The significance of organisational subculture for organisational commitment

Document Type


Publication details

Lok, P, Westwood, RI & Crawford, J 2005, 'The significance of organisational subculture for organisational commitment', Applied Psychology, vol. 54, no. 4, pp. 490-514.

Published version available from:


Peer Reviewed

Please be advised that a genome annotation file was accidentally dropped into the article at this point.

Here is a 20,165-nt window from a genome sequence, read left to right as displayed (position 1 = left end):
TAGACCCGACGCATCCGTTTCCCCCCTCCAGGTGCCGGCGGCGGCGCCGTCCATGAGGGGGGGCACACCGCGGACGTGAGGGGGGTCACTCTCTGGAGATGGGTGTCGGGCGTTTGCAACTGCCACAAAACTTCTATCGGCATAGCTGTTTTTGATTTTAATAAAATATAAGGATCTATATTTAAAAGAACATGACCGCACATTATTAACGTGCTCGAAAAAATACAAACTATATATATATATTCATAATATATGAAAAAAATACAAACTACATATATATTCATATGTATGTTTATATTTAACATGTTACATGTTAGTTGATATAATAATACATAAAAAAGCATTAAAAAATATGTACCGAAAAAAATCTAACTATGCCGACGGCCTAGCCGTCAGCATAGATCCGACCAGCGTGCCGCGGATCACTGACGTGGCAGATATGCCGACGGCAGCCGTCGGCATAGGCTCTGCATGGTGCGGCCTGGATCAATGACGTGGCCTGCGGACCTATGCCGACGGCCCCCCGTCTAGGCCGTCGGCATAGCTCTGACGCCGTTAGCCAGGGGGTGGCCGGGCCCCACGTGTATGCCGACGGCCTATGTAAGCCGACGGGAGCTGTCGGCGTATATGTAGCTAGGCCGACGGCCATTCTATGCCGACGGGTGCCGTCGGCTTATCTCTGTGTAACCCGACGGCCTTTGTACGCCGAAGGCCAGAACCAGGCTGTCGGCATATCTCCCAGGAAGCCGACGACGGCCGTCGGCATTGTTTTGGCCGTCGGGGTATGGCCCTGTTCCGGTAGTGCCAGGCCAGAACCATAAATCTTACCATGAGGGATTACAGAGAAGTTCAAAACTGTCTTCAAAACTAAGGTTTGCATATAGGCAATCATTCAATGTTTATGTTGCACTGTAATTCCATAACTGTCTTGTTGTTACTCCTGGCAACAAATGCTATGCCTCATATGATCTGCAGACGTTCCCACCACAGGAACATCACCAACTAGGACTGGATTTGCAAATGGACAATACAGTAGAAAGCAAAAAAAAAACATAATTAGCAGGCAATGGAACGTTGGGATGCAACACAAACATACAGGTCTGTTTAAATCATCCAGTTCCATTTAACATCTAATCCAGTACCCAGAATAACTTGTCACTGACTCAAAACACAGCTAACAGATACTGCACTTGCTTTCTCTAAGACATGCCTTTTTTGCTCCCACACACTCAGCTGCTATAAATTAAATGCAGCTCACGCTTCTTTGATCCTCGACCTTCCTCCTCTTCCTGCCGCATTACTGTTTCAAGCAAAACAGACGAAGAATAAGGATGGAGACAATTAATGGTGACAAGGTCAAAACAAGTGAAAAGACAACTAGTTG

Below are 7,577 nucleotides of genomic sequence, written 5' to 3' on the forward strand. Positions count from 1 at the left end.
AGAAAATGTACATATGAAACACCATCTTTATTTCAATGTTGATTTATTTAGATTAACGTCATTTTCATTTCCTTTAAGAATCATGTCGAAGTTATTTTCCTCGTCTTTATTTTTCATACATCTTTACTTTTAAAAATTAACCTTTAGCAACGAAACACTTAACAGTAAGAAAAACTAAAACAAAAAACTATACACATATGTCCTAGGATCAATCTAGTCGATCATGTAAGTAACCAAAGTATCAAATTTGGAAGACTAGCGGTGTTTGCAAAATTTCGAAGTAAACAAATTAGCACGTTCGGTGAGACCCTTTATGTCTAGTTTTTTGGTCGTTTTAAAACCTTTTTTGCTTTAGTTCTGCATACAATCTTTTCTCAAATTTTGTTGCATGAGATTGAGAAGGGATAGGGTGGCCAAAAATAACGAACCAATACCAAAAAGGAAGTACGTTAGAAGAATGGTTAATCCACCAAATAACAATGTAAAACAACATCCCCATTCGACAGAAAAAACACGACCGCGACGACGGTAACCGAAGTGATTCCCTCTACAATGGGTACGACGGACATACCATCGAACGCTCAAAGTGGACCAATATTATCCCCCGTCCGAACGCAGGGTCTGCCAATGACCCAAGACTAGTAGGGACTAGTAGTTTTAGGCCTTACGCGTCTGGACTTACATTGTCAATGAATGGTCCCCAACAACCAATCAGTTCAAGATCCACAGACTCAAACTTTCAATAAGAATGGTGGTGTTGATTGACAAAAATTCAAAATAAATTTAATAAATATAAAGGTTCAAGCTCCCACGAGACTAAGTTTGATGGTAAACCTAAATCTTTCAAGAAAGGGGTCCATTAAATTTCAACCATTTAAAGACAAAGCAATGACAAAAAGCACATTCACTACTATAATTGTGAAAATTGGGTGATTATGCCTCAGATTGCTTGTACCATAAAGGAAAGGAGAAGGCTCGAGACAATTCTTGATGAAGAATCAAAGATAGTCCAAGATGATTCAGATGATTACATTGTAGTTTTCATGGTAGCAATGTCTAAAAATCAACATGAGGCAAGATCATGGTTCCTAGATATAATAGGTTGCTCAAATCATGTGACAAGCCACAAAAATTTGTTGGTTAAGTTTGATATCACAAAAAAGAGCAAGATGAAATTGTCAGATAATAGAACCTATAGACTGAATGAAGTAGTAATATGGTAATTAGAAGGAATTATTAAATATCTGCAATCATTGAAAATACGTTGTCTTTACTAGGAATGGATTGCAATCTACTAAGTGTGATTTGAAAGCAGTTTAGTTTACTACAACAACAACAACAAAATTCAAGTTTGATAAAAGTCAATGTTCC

This paper investigates the relationship between perceptions of organisational culture, organisational subculture, leadership style, and commitment. The impact of culture and leadership style on commitment has been previously noted, but there is a lack of detail regarding how different types of culture and leadership styles relate to commitment. The paper particularly addresses the notion of organisational subcultures and how the perception of those cultures relates to commitment, subculture being a neglected variable in the commitment literature. These issues were addressed in a survey of 258 nurses drawn from a range of hospital settings and wards within the Sydney metropolitan region. Results indicate that perceived organisational subculture has a strong relationship with commitment. Furthermore, the results identify the relative strength of specific types of leadership style and specific types of subculture with commitment. Both innovative and supportive subcultures have a clear positive relationship, while bureaucratic subcultures have a negative relationship. In terms of leadership style, a consideration style had a stronger relationship with commitment than a structuring style. Regression analysis was used to investigate the possible role of subculture as a mediator for the influence of leadership on commitment. Both direct and indirect effects of leadership on commitment were found. Implications for practice and for further research are discussed.